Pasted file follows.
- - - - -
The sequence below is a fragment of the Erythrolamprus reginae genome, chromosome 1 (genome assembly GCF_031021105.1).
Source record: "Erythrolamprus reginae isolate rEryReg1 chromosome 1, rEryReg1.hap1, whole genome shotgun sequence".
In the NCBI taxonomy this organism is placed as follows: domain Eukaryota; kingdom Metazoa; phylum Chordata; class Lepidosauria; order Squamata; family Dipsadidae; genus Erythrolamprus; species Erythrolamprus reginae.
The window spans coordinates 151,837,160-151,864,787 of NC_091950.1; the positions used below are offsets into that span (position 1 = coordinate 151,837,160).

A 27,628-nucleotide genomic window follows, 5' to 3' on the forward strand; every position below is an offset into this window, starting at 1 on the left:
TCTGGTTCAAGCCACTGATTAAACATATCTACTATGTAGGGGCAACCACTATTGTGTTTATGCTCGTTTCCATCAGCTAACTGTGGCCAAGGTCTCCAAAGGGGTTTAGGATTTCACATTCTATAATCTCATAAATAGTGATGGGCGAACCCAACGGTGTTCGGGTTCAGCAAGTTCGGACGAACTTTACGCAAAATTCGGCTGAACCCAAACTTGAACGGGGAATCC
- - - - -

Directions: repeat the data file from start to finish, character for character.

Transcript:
The sequence below is a fragment of the Erythrolamprus reginae genome, chromosome 1 (genome assembly GCF_031021105.1).
Source record: "Erythrolamprus reginae isolate rEryReg1 chromosome 1, rEryReg1.hap1, whole genome shotgun sequence".
In the NCBI taxonomy this organism is placed as follows: domain Eukaryota; kingdom Metazoa; phylum Chordata; class Lepidosauria; order Squamata; family Dipsadidae; genus Erythrolamprus; species Erythrolamprus reginae.
The window spans coordinates 151,837,160-151,864,787 of NC_091950.1; the positions used below are offsets into that span (position 1 = coordinate 151,837,160).

A 27,628-nucleotide genomic window follows, 5' to 3' on the forward strand; every position below is an offset into this window, starting at 1 on the left:
TCTGGTTCAAGCCACTGATTAAACATATCTACTATGTAGGGGCAACCACTATTGTGTTTATGCTCGTTTCCATCAGCTAACTGTGGCCAAGGTCTCCAAAGGGGTTTAGGATTTCACATTCTATAATCTCATAAATAGTGATGGGCGAACCCAACGGTGTTCGGGTTCAGCAAGTTCGGACGAACTTTACGCAAAATTCGGCTGAACCCAAACTTGAACGGGGAATCC